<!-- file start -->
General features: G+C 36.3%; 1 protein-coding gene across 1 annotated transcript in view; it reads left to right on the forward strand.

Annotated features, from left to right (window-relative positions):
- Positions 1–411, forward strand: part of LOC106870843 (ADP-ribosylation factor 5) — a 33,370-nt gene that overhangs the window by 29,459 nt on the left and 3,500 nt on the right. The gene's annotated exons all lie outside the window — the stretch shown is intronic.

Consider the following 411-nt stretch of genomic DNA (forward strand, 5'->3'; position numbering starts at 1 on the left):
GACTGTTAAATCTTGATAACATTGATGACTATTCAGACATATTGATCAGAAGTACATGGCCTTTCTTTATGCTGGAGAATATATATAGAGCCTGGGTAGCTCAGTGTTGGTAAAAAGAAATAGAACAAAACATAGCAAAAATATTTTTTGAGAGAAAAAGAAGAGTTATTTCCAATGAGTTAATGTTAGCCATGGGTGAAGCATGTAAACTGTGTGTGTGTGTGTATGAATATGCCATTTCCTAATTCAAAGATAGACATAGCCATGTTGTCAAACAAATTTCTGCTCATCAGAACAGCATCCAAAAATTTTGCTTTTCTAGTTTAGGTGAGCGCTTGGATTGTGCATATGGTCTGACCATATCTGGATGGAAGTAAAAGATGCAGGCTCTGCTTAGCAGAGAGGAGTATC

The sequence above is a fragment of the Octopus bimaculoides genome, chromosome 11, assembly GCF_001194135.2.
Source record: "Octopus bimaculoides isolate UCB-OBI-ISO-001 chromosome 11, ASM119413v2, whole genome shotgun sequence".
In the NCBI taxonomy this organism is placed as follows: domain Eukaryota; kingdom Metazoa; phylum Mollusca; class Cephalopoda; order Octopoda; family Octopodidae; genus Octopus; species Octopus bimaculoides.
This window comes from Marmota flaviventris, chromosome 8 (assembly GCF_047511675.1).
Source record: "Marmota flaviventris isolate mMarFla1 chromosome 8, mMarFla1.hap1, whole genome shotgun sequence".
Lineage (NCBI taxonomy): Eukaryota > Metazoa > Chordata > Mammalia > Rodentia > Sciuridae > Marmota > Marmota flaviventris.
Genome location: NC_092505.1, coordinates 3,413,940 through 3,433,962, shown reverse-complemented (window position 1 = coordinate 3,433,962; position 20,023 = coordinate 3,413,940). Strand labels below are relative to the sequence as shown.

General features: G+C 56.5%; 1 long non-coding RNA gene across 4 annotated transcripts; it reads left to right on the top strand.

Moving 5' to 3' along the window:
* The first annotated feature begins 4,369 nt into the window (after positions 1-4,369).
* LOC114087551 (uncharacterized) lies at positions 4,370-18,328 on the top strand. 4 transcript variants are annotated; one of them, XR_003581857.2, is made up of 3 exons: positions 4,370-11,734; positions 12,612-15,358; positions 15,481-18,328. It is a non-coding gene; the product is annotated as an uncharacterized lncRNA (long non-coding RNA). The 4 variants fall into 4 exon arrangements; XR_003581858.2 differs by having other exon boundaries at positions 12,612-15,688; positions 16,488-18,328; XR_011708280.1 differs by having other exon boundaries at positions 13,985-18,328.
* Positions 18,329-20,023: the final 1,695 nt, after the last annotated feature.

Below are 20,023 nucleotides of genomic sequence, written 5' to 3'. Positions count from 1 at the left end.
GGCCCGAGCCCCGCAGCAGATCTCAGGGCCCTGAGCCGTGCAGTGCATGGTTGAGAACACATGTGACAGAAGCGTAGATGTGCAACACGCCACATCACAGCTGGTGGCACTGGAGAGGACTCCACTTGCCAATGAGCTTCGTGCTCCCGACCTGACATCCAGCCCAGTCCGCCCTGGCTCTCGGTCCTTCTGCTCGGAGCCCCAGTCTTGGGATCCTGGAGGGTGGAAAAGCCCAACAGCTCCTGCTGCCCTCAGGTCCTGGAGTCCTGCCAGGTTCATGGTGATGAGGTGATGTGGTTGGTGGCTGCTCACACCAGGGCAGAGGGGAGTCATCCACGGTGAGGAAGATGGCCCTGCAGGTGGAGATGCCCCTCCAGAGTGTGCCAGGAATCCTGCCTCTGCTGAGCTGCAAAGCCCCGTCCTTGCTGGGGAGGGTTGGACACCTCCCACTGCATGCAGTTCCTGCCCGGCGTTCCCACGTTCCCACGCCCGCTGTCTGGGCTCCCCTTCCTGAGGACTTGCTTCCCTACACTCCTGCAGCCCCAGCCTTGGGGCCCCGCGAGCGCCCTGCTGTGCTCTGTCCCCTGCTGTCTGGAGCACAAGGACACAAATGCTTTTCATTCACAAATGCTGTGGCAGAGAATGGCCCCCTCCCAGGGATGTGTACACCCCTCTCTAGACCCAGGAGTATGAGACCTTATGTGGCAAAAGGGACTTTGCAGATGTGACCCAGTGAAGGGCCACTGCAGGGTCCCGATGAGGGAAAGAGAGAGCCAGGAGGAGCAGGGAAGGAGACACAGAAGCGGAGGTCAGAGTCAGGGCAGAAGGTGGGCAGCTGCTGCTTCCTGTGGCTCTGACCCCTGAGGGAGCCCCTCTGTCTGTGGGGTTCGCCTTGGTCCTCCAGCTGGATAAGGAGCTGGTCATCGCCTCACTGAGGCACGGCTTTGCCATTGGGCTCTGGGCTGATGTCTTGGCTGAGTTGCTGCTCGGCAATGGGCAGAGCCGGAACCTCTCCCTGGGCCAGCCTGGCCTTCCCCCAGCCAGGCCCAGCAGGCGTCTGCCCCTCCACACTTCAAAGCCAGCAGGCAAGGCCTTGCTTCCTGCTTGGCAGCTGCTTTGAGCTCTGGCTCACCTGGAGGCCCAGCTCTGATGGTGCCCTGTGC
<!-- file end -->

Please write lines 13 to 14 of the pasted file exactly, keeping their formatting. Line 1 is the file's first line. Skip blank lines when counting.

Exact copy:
General features: G+C 56.5%; 1 long non-coding RNA gene across 4 annotated transcripts; it reads left to right on the top strand.

Moving 5' to 3' along the window: